When disaster strikes America, a more skilled response
The Oklahoma tornado is the latest bout of extreme weather to require an all-out emergency response. Quick and efficient, the reaction in Moore, Okla., points to a nation getting better at coping with natural disasters.
Maj. Geoff Legler/Oklahoma National Guard/Reuters
On the afternoon of Monday, May 20, the destruction in Moore, Okla., seemed beyond comprehension. More than 13,000 homes were damaged by a tornado that, by meteorological standards, was a raging monster. Residents emerged from the shipwrecks of what had once been houses, not knowing who among their neighbors had fled, who might be hunkered down under the rubble, and who might be dead.
The search and rescue, it seemed, could take days. Instead, despite hard rains and darkness, the initial sweep was done overnight.
Oklahoma's preparation and its prompt response to one of the most destructive tornadoes in history are examples "other communities would be well to emulate," says David McEntire, an emergency planning professor at the University of North Texas in Denton.
In part, it was a product of Oklahoma itself â€“ a parable of how repeated exposure to weather's most ferocious extremes builds preparedness into the very DNA of "tornado alley." More broadly, it is also evidence that the United States, as a nation, is simply getting better at dealing with natural disasters.
Improved forecasts are helping to limit the loss of life, and the fallout from hurricane Katrina has dramatically reshaped disaster response. Federal, state, and private officials, who once had only a vague notion of what their counterparts were doing, now coordinate to the point that folks on the ground know who will be collecting lost pets and who will be flipping burgers for the droves of emergency workers.
To be sure, the Moore tornado was not of the scale of Katrina or superstorm Sandy. But the story of how ATV-riding urban search-and-rescue teams here were on their second and third rounds of searches less than 24 hours after the tornado touched down suggests how much has changed since New Orleans was lawless and underwater for days in late summer of 2005.
"The higher profile of these types of disasters, and the nature of their physical and social impact, brings this closer to home than ever before," says Liesel Ritchie, director of research at the National Hazards Research and Applications Information Center at the University of Colorado in Boulder. "It's not like we haven't experienced tornadoes before, but it's on the radar in ways that we haven't had prior."
For Oklahoma, experience has honed competence. "Sadly, this is not our first rodeo," says emergency volunteer Amand McCoy.
Oklahoma's two urban search-and-rescue units were lined up to respond to destroyed buildings and trapped citizens, and thanks to a mutual aid agreement between states, the unit from Texas was also sent. Dozens of smaller search units, too, descended quickly, helped by local firefighters called in by mutual aid. Oklahoma City sent crews and equipment, as well, arriving almost immediately on site. Even a tableful of young professionals, updating social media websites and triaging reporters' requests, was called in when Moore's public affairs officer tapped a local advertising firm.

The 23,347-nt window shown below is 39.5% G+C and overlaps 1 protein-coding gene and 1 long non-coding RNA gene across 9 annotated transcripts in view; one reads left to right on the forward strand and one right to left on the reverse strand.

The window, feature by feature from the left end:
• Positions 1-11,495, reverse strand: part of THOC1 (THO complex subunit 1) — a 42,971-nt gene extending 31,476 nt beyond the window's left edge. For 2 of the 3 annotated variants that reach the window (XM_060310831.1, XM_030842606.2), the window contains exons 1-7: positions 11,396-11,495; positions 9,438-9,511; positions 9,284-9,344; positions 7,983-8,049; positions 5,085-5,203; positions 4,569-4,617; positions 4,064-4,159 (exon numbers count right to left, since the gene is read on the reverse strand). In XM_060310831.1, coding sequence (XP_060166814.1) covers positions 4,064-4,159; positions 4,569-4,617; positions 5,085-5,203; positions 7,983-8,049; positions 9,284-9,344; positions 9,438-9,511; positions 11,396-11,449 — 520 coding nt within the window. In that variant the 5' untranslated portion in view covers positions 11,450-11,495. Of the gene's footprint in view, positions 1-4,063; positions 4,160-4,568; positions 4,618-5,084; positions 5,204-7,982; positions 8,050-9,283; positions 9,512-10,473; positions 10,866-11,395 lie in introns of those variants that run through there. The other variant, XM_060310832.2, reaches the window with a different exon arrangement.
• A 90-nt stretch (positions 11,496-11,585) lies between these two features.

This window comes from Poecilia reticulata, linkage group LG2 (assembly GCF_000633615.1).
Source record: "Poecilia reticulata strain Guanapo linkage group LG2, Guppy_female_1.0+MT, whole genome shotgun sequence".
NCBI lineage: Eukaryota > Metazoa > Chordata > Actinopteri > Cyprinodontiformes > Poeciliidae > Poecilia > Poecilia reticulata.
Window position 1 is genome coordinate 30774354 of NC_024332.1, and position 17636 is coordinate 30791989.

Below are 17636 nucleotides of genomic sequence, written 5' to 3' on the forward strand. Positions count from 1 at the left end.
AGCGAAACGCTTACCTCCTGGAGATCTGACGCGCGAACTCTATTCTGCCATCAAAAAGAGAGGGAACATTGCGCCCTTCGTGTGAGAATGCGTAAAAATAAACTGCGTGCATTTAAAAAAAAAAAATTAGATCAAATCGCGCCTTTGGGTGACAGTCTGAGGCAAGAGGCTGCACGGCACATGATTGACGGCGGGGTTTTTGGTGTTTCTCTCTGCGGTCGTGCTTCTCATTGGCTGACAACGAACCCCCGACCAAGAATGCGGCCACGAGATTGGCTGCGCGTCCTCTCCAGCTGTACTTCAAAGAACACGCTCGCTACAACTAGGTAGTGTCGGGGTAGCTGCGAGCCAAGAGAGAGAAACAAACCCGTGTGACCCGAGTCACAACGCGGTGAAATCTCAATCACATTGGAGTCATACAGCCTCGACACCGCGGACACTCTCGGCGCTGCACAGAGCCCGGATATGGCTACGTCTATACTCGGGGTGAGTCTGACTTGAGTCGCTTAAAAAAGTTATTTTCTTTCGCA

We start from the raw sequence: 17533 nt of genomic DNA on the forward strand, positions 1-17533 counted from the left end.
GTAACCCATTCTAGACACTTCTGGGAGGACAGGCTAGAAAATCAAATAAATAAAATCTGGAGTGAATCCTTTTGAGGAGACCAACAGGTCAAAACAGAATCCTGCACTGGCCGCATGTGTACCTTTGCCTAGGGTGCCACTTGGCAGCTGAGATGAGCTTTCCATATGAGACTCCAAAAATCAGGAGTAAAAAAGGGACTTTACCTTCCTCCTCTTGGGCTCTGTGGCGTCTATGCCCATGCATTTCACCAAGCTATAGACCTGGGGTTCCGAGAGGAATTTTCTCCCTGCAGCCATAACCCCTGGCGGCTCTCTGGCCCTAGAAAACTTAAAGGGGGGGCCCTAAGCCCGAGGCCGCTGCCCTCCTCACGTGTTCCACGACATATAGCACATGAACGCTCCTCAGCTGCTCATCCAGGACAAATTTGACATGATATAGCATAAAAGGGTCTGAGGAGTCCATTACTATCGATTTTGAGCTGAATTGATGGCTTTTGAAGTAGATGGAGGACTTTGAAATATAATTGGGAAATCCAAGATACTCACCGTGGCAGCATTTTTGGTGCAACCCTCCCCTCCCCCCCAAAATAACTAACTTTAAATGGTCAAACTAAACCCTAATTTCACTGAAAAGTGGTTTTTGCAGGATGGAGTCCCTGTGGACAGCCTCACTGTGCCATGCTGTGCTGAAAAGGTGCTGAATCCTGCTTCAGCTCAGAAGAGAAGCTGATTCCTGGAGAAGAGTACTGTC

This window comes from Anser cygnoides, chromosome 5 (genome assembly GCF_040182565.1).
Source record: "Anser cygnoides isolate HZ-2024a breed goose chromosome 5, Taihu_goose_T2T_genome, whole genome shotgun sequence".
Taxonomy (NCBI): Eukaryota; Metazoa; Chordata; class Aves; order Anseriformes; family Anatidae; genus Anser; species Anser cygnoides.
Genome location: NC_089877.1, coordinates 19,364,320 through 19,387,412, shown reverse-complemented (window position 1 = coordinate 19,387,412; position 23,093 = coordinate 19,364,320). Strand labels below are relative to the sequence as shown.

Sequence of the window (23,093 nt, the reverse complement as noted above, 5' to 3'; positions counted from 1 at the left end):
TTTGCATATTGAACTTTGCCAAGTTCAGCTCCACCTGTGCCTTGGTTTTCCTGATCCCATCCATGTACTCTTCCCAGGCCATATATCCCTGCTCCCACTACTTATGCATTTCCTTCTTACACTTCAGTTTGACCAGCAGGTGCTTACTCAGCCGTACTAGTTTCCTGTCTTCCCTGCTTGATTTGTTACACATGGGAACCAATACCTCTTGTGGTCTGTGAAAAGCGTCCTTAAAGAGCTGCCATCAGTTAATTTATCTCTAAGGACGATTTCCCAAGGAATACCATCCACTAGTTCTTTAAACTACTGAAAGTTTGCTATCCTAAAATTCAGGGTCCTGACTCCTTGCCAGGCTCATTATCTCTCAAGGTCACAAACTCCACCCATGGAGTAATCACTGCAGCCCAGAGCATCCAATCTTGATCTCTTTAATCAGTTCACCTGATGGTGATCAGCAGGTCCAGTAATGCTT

It was essentially a small army mobilized at a moment's notice and almost seamlessly synchronized. At one staging area, the fire crew from Morgans Corner learned from an organizational chart that its job was to sling more than 1,000 burgers a day to hungry police officers and firefighters at the official barbecue pit. At the Home Depot, Debbie Cunningham oversees Official Support Function-11 â€“ which, put in simpler terms, is a lost and found for pets.
None of this comes without extensive coordination and training.
"There's a lot of planning that goes into preparedness and being ready to respond.... For Oklahoma, this is the No. 1 hazard and there are set functions that have to be performed.... You have to know who's going to do them, and you have to drill them. And the result is that the state is very much on top when something happens," says Professor McEntire. "They don't really need to go look at the plan to figure out what to do. It's a well-oiled machine."
Albert Ashwood, Oklahoma's emergency management director, puts it in folksier terms: "We have a saying in Oklahoma: 'You don't hand out business cards at disaster scenes' â€“ meaning that everybody not only knows each other but has worked with each other in the past. Everybody knows what role they play."
Those were not sentiments associated with federal disaster coordination in the aftermath of hurricane Katrina. But the Federal Emergency Management Agency (FEMA) is an integral part of the Moore relief effort. Three of its search-and-rescue teams were on the ground the morning after, and the agency had sent a liaison to the state's emergency-response center the day before the tornadoes hit.
For Mike Ebert, vice president for communications with the Southern Baptist Convention in Atlanta, that speaks to fundamental changes within FEMA. In the past, he felt that federal officials had little interest in how to marshal his group's capabilities, which range from bringing in roof tarps to providing child care. But with the arrival of current FEMA Administrator Craig Fugate in 2009, that began to change.